Secondly, the best way to prove you don’t pay any attention to politics is to start a sentence with, “In the unlikely case that the government [sic] was not working or abusing its power….” There are three kinds of politicians in our country. The first kind is a politician who doesn’t work or is ineffective. The second kind is someone who abuses his or her power. The third kind is someone who is good at keeping secrets. Watch any news program on any given weekday and you will hear about at least one of these three types, I promise.

Has the Government ever tried to create a police state and create an extreme need for a revolution? No, but don’t rule it out happening at some point in the future because we end up getting so paranoid from all the pot we smoke.

So why do people still need guns?

Hunting. For sustenance. There aren’t any Whole Foods in Siberia. If you meant to ask “why do Americans still need guns?,” it’s probably because we have violent home invasions occurring fairly regularly. And hunting. For sustenance.

Many people are under the impression that they need them for their own safety. People point to robberies and other crimes that violate personal safety. Are people really going to shoot, and maybe even kill a robber, over a television? We would hope that people care more about a life than they care about a materialistic possession.

If I’m watching Boardwalk Empire while a robber attempts to take my television, they will get shot. That’s a promise.

You’re right in thinking that people normally don’t shoot people over televisions, but they do shoot people when protecting their home and family. Habitats and families are important enough to protect not only in the human world, but in the rest of the animal kingdom. If one were to try to walk into a bear den and take pictures of the cuddly cubs and they were armed with nothing but a camera and love, they would still be killed. It is basic animal instinct and our instincts tell us that unwelcomed guests into our homes should be considered dangerous.

There is new technology that can create the same fear that a gun would do to a robber.

Like Javelin missiles and C4. Why use guns when you can blow up fools?

Now we do not want to promote any type of violence, but wouldn't a Taser do the same thing as a gun?


It would be able to paralyze the robber for a short time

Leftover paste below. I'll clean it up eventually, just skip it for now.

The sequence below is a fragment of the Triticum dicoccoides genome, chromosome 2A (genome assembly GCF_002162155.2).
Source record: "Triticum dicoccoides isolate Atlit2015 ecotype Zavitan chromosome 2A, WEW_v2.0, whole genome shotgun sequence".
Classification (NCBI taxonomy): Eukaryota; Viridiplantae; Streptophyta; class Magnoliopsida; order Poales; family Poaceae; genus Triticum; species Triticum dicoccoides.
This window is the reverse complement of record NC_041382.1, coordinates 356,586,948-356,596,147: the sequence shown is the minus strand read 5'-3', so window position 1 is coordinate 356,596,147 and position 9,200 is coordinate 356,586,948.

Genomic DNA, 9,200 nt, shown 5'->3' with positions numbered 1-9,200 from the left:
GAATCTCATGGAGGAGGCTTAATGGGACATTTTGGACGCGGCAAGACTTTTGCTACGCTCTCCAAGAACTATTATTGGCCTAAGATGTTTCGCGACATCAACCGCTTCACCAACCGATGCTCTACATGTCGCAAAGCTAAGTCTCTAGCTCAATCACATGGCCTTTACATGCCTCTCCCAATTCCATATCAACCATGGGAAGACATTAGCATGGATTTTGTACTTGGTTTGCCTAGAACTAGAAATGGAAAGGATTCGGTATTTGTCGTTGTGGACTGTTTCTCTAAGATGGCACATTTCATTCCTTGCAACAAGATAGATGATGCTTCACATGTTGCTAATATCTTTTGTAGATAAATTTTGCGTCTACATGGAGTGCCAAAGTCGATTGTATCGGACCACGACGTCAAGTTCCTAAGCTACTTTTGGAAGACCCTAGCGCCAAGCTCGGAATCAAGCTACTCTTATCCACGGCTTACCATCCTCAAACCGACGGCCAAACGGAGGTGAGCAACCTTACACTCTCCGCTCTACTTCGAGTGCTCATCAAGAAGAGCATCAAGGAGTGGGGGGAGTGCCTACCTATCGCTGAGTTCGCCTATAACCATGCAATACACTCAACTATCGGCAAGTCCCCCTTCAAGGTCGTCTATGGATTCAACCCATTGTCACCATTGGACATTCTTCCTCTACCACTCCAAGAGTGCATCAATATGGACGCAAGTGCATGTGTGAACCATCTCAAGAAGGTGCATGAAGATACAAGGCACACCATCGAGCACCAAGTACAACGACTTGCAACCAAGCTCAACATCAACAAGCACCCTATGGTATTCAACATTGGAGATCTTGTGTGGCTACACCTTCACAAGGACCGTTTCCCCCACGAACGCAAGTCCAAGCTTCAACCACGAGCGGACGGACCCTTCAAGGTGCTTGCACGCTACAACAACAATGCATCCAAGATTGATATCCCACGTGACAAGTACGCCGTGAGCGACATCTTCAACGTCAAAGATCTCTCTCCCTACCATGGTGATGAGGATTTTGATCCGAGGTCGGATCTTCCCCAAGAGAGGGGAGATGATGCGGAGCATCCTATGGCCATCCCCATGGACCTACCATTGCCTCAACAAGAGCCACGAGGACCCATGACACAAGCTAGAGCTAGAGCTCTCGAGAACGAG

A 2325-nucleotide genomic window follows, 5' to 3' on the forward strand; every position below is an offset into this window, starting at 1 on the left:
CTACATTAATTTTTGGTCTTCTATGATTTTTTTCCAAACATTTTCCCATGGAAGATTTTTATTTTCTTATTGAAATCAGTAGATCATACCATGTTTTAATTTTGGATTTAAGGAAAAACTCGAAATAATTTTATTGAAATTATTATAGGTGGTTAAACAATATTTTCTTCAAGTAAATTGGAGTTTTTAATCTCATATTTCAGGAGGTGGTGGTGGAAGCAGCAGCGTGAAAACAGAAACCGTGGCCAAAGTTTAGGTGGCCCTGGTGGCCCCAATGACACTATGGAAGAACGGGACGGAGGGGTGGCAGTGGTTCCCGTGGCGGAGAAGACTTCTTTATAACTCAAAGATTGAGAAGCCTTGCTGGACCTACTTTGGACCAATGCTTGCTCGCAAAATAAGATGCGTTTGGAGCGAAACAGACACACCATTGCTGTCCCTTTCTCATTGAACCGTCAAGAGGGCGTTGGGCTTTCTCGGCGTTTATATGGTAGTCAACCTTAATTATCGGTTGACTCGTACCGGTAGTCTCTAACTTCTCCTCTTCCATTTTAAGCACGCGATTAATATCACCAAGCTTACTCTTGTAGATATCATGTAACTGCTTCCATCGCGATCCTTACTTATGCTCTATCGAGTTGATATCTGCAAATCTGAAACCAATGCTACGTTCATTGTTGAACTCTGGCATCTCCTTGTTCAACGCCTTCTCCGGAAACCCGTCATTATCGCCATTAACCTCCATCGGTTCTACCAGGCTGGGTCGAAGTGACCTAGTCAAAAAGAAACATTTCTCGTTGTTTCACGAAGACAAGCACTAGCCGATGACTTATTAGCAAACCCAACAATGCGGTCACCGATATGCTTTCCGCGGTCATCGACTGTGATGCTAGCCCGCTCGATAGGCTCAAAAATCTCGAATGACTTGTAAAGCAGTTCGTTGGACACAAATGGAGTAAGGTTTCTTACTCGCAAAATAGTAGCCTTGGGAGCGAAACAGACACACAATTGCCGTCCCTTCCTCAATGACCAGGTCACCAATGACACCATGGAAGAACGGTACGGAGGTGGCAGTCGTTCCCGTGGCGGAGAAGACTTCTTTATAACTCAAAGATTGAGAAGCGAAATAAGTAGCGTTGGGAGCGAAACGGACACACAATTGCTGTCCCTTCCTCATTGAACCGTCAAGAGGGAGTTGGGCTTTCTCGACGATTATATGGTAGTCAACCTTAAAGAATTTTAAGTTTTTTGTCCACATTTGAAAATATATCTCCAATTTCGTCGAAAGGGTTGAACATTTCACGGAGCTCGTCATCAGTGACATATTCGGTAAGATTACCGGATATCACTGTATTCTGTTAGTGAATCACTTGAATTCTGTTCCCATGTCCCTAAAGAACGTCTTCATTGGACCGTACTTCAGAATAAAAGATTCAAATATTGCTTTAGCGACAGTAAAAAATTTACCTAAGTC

Definitely not the same as a gun.

[G]iving the victim time for the police to arrive at the scene of the crime, and ultimately would be better than a gun.

A Taser gun incapacitates people for about 10 seconds, depending on the size of the Tasee. The average police response time to the reporting of a crime is between 10 and 11 minutes. It took me 35 seconds to look up both of those facts.

If a person had a gun and shot it, the robber would most likely be murdered.

If a person had a taser and shot it every ten seconds the police don’t arrive, the robber would most likely be “murdered.”

Also, no district attorney in America would charge someone who shot and killed a home invader with murder. The operational definition of murder is the unlawful killing of someone with malice. Unless someone tried to purposely lure someone into their home with the promise of ten of the world’s most awesome TVs and then killed that person while swearing at them, then that is murder. The word you were looking for was “killed.”

Although criminals are definitely a menace to our society, we know that we would never want to live the rest of our lives knowing that we killed a person over a stupid television.

Out of context, that is the weirdest sentence I have ever read. In context, it’s still pretty damn weird.

In the twenty-first century, people still believe that they need to stock up guns and buy as many as they can, in case the government tries to come and take them away.

The United States Government has a limited amount of trucks, so if you have too many guns you may be able to get away with keeping some of them.

These people actually believe that they will be able to fight the government with these guns. This is a completely ridiculous point. As you can all see, when the government is in a war, guns aren't always used as a method of attack. There are nuclear weapons-bombs and gases-you name it and the government has it. How is a gun going to protect anyone from a nuclear weapon? It's not.

I can’t believe the writers left out eagles dropping cluster bombs as another method of attack.

How do the writers go from essentially saying that our Government isn’t corrupt, doesn’t abuse its power, and we have no reason to expect them to harm us in anyway so we should get rid of our guns to reminding us that the powers that be could nuke a household if they don’t give up their Beretas and we should just give up defending our Bill of Rights? It seems mighty irresponsible and power-trippy to nuke a three-bedroom ranch in Trumbull, Connecticut just over a few guns. One thing that I cannot stand in any writing I read, regardless of the writing being an op-ed such as this or the work of a nationally syndicated columnist, is when writers lose track of their previously made claims.